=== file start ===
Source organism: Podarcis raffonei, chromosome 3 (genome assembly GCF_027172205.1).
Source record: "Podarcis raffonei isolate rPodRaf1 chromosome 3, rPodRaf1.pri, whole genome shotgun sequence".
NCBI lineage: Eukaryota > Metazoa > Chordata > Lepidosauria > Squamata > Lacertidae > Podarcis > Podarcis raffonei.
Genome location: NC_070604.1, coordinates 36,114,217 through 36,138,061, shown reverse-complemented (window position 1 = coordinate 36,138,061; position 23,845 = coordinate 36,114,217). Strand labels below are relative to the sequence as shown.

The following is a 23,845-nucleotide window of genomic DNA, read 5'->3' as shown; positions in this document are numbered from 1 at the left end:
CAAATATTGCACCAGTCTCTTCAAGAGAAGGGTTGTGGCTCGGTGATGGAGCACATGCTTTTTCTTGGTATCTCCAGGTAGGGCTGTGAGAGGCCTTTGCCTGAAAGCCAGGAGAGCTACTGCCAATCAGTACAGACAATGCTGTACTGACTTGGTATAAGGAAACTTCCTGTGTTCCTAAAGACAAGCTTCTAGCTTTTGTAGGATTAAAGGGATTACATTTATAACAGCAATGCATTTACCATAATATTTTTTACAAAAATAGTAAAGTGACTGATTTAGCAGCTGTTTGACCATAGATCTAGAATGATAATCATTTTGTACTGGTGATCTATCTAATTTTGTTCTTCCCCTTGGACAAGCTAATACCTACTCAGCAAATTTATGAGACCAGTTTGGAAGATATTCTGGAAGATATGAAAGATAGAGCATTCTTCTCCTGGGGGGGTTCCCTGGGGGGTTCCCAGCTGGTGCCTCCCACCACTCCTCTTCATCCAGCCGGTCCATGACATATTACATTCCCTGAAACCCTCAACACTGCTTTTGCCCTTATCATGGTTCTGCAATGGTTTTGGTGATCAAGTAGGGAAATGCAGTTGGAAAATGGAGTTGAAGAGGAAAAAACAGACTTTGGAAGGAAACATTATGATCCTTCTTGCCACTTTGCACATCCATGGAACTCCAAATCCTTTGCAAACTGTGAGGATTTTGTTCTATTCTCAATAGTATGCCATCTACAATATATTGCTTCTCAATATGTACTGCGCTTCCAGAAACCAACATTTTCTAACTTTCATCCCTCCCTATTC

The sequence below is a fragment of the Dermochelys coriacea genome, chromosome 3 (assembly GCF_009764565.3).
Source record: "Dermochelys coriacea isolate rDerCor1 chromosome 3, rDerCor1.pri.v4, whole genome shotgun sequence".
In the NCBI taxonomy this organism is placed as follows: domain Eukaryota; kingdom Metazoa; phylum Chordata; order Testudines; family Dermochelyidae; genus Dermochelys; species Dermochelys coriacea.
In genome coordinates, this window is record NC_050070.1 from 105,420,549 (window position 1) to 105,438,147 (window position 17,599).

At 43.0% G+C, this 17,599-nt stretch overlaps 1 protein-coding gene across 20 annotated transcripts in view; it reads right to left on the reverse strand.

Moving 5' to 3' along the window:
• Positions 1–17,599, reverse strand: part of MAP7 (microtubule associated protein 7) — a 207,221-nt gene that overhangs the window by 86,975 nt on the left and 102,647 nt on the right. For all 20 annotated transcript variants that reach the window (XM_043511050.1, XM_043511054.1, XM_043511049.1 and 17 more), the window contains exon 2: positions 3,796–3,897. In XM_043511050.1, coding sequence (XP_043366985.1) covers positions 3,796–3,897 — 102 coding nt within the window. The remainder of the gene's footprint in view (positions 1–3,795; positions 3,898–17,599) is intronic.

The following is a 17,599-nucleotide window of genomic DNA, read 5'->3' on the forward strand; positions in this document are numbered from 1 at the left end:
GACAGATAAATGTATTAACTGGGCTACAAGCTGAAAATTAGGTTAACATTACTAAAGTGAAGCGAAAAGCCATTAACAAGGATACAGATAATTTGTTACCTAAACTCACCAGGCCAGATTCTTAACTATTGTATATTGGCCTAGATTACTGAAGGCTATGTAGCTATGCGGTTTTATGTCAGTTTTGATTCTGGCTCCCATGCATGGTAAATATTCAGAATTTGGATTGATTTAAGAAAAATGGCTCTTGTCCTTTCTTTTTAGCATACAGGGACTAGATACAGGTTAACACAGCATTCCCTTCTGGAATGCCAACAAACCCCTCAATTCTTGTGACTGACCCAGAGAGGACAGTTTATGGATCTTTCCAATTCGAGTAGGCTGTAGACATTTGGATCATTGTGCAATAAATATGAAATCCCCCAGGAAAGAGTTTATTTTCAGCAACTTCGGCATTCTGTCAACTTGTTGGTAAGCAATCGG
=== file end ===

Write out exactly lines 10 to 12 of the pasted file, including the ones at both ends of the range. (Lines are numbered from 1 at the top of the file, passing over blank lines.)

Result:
In genome coordinates, this window is record NC_050070.1 from 105,420,549 (window position 1) to 105,438,147 (window position 17,599).

At 43.0% G+C, this 17,599-nt stretch overlaps 1 protein-coding gene across 20 annotated transcripts in view; it reads right to left on the reverse strand.

Moving 5' to 3' along the window: